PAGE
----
27th September

A light session as was the norm on the eve of a match. The Dons would be the visitors to Parkhead on the Saturday. Most unusually for them, they were struggling a bit at the start of the league campaign and were in the bottom half of the table.

However, as the old saying goes ‘form is temporary, class is permanent’ and the Dons had enough players in the latter category for their initial poor form to improve. The Boss always had a great deal of respect for them and went out of his way to stress that we would have a tough match on our hands.

He obviously was a bit more loquacious to the press that morning, as these pieces were in the papers later that evening –

‘Old Firm’ Are After Europe Victory Boost

‘Celtic will be back to their start-of-the-season forward line when they meet Aberdeen at Parkhead tomorrow. The only change from the team that swept through the League Cup qualifying section without dropping a point is Jim Craig keeps his place at right-back and Willie O’Neill is replaced by Tommy Gemmell.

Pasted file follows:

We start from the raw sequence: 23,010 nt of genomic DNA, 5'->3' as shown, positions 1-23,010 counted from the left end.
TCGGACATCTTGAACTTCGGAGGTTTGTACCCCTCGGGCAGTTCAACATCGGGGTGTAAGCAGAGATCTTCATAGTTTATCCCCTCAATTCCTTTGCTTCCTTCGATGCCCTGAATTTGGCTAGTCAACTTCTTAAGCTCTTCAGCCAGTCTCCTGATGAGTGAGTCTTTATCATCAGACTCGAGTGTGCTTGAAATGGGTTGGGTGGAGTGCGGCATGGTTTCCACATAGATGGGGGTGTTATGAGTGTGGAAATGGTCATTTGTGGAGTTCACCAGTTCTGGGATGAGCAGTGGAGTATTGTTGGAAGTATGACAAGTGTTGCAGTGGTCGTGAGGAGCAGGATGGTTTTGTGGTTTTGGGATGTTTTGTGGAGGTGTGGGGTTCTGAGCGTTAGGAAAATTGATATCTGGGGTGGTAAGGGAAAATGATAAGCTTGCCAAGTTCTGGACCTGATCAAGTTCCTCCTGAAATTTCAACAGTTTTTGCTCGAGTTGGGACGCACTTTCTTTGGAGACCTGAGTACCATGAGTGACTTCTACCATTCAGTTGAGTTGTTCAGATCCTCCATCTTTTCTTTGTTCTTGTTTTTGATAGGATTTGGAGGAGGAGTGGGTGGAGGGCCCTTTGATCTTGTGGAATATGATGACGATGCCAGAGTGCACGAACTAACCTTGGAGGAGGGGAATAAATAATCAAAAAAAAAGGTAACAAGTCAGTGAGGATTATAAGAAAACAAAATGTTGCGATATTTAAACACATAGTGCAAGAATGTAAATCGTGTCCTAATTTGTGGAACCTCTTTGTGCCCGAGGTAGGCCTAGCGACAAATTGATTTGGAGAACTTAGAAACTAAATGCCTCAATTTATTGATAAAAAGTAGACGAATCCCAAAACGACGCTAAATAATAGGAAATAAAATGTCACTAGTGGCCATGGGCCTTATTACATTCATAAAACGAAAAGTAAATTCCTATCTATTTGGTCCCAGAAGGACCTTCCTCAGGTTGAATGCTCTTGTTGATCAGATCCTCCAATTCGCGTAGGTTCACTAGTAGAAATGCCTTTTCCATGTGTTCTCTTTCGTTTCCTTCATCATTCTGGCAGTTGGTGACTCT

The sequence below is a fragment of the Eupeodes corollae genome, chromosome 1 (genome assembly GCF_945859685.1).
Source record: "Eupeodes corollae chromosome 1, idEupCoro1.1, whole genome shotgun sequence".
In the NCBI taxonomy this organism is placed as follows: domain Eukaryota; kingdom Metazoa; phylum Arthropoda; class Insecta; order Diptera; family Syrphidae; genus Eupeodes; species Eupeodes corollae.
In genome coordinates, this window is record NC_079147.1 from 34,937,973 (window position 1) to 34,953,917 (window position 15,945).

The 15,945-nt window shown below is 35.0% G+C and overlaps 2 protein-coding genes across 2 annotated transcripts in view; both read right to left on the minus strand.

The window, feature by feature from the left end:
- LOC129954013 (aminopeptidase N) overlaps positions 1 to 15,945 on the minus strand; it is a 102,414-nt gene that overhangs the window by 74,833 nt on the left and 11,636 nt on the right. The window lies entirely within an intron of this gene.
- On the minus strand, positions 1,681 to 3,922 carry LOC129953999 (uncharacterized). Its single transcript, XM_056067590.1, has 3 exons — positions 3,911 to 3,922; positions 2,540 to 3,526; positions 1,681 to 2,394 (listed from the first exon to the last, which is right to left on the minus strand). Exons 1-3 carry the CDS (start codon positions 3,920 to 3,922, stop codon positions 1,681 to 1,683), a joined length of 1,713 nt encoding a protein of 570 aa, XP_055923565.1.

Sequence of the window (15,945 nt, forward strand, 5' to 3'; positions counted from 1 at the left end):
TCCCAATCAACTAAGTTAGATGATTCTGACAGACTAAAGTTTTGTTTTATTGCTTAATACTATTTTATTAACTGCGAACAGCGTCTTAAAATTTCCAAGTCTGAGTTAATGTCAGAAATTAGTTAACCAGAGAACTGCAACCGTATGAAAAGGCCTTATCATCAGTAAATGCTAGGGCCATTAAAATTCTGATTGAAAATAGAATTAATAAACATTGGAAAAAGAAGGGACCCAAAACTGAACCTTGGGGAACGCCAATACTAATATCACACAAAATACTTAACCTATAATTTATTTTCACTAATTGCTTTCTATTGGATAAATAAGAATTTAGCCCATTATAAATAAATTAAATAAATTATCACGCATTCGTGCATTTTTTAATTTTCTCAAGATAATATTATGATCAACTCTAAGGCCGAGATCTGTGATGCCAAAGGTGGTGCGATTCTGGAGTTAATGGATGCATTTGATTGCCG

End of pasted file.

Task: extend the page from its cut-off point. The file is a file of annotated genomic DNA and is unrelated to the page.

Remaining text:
Jock Stein said after this morning’s training session – “This is going to be a hard game…and one we want to win in view of Wednesday’s European Cup tie with St Etienne”.

Day of the Match 28th September

We had been told to report around 1.30pm for the start at 3pm and by the time I got there it was chucking it down and even the diehards who always turned up early were looking for shelter. However, when we went out to have a look at the pitch, it seemed to be fine, obviously wet on the surface but no sign of mud or anything that. The heavier the ground, the more it effects the movement of the ball and can make the swinging play a bit more difficult to put into action. Naturally, visiting teams want the pitch at Celtic Park to be as heavy as possible to hinder the home side but on that day, while the top was wet, the ground itself was in good condition.

The Teams


Craig, Gemmell
Murdoch, McNeill, Brogan
Johnstone, Lennox, Wallace, Connelly, Hughes.
Sub: Chalmers


Hermiston, Shewan